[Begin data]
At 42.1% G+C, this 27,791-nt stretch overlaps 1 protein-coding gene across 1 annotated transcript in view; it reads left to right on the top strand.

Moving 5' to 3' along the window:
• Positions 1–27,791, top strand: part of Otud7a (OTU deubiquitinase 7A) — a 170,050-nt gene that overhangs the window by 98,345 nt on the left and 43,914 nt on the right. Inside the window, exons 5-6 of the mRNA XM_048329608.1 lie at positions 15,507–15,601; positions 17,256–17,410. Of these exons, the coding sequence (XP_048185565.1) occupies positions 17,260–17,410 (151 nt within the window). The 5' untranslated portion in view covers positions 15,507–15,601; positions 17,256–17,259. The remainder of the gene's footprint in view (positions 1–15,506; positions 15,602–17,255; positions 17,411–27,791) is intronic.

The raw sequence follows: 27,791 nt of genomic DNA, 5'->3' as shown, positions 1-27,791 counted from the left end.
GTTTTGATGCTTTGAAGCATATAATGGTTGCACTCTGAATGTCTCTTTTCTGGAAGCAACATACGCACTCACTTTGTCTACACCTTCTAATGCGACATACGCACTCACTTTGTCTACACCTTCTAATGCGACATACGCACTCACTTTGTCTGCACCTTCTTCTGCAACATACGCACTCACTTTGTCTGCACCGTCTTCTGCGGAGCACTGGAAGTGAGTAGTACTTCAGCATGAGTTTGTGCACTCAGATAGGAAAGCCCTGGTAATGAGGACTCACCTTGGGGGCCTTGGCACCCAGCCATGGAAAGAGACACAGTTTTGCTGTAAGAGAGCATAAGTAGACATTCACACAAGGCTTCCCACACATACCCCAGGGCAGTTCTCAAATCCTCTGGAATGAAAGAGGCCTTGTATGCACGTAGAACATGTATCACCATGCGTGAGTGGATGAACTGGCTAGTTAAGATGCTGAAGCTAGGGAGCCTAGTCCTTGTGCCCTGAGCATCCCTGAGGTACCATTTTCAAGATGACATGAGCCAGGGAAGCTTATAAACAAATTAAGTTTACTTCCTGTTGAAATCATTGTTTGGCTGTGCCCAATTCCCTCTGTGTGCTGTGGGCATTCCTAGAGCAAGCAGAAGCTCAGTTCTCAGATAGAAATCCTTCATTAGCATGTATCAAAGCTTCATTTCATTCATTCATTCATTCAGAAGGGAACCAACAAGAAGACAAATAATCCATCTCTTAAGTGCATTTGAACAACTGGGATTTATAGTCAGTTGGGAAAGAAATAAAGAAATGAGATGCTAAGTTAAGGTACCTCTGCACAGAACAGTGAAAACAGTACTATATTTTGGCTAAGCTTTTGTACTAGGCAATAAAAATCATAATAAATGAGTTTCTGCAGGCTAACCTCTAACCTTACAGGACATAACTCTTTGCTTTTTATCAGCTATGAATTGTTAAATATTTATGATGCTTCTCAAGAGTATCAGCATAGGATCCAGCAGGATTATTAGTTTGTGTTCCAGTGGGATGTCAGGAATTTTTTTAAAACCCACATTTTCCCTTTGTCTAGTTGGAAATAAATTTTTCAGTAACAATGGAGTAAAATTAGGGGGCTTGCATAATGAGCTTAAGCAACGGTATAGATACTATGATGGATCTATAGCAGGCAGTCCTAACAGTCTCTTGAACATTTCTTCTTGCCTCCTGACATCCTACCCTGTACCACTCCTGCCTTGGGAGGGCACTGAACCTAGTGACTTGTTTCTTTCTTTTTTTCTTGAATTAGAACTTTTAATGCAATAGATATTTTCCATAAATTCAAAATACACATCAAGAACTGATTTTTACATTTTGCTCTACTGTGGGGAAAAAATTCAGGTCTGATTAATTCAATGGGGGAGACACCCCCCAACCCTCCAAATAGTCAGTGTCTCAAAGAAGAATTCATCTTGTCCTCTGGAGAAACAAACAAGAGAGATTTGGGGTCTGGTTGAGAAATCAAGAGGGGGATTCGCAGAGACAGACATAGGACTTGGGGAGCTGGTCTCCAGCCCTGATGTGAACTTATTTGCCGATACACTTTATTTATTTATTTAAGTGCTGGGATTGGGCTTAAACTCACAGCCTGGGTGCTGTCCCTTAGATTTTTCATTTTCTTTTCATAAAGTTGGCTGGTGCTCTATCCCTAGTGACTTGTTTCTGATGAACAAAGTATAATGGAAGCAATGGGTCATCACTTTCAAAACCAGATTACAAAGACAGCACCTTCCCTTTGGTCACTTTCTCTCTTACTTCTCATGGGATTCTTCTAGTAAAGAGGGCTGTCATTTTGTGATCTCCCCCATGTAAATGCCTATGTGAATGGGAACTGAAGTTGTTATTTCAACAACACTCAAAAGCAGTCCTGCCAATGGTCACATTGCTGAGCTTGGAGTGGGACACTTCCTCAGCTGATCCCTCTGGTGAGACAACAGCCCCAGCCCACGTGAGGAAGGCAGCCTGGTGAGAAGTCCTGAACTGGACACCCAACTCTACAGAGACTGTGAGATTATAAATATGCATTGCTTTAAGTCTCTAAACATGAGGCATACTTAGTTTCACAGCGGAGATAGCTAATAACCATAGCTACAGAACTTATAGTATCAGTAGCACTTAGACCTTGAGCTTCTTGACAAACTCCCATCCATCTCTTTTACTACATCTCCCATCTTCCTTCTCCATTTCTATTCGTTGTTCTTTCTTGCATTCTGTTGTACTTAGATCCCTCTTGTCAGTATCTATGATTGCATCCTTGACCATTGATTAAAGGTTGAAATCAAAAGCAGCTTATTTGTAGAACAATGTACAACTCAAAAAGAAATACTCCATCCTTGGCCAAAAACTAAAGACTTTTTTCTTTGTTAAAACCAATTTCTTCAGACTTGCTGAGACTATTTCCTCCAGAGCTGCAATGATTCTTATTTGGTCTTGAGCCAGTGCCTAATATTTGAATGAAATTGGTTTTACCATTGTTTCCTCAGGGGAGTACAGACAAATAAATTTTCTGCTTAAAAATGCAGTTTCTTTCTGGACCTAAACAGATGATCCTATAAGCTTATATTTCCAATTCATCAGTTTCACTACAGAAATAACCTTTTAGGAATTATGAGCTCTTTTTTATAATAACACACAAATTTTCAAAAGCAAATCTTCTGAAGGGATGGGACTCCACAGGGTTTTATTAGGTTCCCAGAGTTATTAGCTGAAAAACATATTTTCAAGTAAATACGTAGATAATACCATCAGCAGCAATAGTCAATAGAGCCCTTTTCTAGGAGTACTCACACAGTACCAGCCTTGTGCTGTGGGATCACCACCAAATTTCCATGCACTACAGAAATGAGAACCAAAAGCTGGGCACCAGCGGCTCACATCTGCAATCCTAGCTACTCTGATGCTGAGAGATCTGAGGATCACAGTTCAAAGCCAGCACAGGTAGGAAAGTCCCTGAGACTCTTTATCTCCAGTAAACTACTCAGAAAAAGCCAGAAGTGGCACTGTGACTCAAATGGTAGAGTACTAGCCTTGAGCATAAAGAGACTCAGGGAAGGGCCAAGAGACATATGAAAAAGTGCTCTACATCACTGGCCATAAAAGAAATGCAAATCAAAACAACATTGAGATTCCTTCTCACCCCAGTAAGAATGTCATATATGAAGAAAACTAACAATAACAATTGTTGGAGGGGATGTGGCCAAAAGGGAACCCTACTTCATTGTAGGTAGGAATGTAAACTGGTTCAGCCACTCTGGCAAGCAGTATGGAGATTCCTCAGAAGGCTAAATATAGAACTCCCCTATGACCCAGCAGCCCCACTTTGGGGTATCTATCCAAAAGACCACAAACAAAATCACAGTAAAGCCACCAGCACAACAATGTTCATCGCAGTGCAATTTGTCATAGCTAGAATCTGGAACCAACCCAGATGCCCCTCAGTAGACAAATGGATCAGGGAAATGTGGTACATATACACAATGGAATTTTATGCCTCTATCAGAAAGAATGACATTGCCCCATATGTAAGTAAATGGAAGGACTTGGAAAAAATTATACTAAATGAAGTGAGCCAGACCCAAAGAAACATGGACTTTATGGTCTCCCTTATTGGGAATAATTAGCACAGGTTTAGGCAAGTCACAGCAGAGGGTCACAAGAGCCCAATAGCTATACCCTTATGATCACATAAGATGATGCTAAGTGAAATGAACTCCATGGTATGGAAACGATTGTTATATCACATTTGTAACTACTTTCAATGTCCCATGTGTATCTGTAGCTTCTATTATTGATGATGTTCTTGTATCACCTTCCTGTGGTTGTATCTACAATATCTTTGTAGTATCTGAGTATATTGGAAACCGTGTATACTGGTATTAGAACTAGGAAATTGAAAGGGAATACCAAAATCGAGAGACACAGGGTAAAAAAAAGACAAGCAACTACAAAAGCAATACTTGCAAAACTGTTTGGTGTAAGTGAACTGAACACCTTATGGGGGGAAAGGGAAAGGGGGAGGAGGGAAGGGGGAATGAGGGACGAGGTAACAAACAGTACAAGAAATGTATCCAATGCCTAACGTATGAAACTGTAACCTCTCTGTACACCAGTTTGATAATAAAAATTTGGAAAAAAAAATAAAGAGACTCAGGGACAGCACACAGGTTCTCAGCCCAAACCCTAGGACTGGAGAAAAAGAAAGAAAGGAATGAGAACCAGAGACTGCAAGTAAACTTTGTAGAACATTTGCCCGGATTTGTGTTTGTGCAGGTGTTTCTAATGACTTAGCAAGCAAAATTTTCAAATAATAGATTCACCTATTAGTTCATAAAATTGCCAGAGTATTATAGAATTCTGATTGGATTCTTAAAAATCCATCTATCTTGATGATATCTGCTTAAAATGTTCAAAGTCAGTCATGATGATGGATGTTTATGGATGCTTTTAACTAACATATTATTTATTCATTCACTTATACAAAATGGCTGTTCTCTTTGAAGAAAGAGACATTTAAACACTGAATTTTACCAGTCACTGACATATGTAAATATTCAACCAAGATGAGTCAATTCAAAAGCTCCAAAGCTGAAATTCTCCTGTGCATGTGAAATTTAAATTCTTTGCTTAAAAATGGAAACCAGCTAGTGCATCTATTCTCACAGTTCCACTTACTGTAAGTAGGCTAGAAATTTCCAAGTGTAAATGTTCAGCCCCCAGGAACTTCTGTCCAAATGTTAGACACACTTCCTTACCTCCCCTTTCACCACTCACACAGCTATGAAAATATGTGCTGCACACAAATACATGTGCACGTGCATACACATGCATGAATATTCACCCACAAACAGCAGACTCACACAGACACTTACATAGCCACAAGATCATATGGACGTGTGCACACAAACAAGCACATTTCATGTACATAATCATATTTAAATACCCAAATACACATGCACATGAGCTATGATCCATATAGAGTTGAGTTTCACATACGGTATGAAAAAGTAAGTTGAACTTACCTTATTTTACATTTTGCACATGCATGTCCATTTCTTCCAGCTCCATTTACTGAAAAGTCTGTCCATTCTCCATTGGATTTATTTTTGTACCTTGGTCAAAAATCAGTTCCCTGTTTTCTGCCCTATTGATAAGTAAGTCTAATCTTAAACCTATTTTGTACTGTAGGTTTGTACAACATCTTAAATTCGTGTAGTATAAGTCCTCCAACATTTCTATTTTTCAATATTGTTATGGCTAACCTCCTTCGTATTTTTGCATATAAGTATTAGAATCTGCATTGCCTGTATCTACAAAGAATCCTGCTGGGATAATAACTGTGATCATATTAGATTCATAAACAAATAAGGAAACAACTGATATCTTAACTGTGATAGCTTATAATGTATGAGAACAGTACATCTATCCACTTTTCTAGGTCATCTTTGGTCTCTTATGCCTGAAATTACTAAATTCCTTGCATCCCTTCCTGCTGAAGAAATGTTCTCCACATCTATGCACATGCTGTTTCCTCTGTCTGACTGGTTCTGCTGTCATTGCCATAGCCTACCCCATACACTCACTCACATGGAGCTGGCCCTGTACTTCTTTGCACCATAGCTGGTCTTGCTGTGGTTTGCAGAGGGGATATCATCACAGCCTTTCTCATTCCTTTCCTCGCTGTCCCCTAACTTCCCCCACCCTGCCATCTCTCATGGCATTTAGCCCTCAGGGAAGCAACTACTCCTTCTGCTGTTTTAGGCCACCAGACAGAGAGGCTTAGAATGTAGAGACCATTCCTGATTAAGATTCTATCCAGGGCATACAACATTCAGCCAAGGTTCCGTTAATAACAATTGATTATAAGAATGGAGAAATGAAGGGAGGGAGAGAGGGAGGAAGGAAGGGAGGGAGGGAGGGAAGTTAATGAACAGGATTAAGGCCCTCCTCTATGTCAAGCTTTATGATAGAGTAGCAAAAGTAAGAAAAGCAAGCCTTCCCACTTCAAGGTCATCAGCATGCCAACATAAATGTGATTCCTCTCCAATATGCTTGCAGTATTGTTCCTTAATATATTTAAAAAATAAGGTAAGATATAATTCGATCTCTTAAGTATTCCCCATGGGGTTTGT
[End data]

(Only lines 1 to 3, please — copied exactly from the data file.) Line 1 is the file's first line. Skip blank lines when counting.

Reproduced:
At 42.1% G+C, this 27,791-nt stretch overlaps 1 protein-coding gene across 1 annotated transcript in view; it reads left to right on the top strand.

Moving 5' to 3' along the window:
• Positions 1–27,791, top strand: part of Otud7a (OTU deubiquitinase 7A) — a 170,050-nt gene that overhangs the window by 98,345 nt on the left and 43,914 nt on the right. Inside the window, exons 5-6 of the mRNA XM_048329608.1 lie at positions 15,507–15,601; positions 17,256–17,410. Of these exons, the coding sequence (XP_048185565.1) occupies positions 17,260–17,410 (151 nt within the window). The 5' untranslated portion in view covers positions 15,507–15,601; positions 17,256–17,259. The remainder of the gene's footprint in view (positions 1–15,506; positions 15,602–17,255; positions 17,411–27,791) is intronic.